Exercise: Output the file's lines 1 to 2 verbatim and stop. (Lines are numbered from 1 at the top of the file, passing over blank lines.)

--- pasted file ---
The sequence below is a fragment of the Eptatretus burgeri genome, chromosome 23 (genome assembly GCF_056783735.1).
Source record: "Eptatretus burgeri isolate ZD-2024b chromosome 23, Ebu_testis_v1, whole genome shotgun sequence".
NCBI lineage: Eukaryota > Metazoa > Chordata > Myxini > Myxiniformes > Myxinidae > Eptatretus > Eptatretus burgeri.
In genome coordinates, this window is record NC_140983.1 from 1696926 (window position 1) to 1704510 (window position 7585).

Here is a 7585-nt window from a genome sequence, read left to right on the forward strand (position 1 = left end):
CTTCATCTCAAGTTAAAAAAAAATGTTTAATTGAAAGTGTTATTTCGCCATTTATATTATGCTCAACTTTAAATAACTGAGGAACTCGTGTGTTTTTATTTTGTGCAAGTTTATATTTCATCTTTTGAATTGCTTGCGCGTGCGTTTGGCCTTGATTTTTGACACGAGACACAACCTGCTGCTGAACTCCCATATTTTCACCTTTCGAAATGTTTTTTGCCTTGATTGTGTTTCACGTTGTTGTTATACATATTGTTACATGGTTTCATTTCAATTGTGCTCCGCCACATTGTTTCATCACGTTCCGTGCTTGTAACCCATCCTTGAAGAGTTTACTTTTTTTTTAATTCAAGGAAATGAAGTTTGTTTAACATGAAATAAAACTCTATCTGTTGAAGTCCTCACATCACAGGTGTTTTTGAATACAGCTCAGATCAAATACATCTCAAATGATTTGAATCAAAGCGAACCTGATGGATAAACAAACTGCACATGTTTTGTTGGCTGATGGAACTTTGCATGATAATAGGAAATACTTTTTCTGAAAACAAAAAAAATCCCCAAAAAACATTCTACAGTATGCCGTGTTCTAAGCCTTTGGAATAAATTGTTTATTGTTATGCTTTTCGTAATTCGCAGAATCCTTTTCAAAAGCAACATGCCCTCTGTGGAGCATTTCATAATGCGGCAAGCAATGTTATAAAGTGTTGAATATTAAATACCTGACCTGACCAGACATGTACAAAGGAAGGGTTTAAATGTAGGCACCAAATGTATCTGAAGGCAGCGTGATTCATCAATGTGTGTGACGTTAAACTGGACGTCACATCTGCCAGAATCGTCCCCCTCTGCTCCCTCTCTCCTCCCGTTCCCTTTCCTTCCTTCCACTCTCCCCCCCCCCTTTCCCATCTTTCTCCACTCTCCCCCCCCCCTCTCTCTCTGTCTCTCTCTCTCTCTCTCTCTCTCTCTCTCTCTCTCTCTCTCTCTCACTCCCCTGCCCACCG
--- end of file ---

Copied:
The sequence below is a fragment of the Eptatretus burgeri genome, chromosome 23 (genome assembly GCF_056783735.1).
Source record: "Eptatretus burgeri isolate ZD-2024b chromosome 23, Ebu_testis_v1, whole genome shotgun sequence".